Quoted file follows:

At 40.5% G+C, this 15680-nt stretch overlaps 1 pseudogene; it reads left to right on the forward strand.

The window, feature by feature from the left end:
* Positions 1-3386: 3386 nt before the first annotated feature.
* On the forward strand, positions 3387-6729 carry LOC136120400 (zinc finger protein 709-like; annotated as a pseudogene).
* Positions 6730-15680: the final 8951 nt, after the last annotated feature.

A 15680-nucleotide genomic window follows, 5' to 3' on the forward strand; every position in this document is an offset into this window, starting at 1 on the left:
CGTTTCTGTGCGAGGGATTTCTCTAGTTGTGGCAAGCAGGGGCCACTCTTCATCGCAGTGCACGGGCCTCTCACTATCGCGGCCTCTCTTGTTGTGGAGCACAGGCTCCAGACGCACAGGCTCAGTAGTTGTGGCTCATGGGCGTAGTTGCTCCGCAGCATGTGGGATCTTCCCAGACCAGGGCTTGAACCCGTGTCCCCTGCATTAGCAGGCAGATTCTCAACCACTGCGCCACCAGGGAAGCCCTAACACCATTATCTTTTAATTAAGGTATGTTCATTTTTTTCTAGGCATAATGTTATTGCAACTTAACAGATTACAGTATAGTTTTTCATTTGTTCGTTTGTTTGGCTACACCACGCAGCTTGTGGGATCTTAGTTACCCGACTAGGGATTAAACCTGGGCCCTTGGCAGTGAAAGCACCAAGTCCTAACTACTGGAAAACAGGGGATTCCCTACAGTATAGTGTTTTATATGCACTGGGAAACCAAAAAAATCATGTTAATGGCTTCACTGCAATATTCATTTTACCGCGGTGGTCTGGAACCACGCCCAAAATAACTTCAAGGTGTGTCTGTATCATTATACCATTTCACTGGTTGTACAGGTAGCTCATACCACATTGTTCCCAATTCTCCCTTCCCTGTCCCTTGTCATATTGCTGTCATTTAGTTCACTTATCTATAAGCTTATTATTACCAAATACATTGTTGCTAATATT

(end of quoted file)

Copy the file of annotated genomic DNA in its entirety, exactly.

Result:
At 40.5% G+C, this 15680-nt stretch overlaps 1 pseudogene; it reads left to right on the forward strand.

The window, feature by feature from the left end:
* Positions 1-3386: 3386 nt before the first annotated feature.
* On the forward strand, positions 3387-6729 carry LOC136120400 (zinc finger protein 709-like; annotated as a pseudogene).
* Positions 6730-15680: the final 8951 nt, after the last annotated feature.

A 15680-nucleotide genomic window follows, 5' to 3' on the forward strand; every position in this document is an offset into this window, starting at 1 on the left:
CGTTTCTGTGCGAGGGATTTCTCTAGTTGTGGCAAGCAGGGGCCACTCTTCATCGCAGTGCACGGGCCTCTCACTATCGCGGCCTCTCTTGTTGTGGAGCACAGGCTCCAGACGCACAGGCTCAGTAGTTGTGGCTCATGGGCGTAGTTGCTCCGCAGCATGTGGGATCTTCCCAGACCAGGGCTTGAACCCGTGTCCCCTGCATTAGCAGGCAGATTCTCAACCACTGCGCCACCAGGGAAGCCCTAACACCATTATCTTTTAATTAAGGTATGTTCATTTTTTTCTAGGCATAATGTTATTGCAACTTAACAGATTACAGTATAGTTTTTCATTTGTTCGTTTGTTTGGCTACACCACGCAGCTTGTGGGATCTTAGTTACCCGACTAGGGATTAAACCTGGGCCCTTGGCAGTGAAAGCACCAAGTCCTAACTACTGGAAAACAGGGGATTCCCTACAGTATAGTGTTTTATATGCACTGGGAAACCAAAAAAATCATGTTAATGGCTTCACTGCAATATTCATTTTACCGCGGTGGTCTGGAACCACGCCCAAAATAACTTCAAGGTGTGTCTGTATCATTATACCATTTCACTGGTTGTACAGGTAGCTCATACCACATTGTTCCCAATTCTCCCTTCCCTGTCCCTTGTCATATTGCTGTCATTTAGTTCACTTATCTATAAGCTTATTATTACCAAATACATTGTTGCTAATATT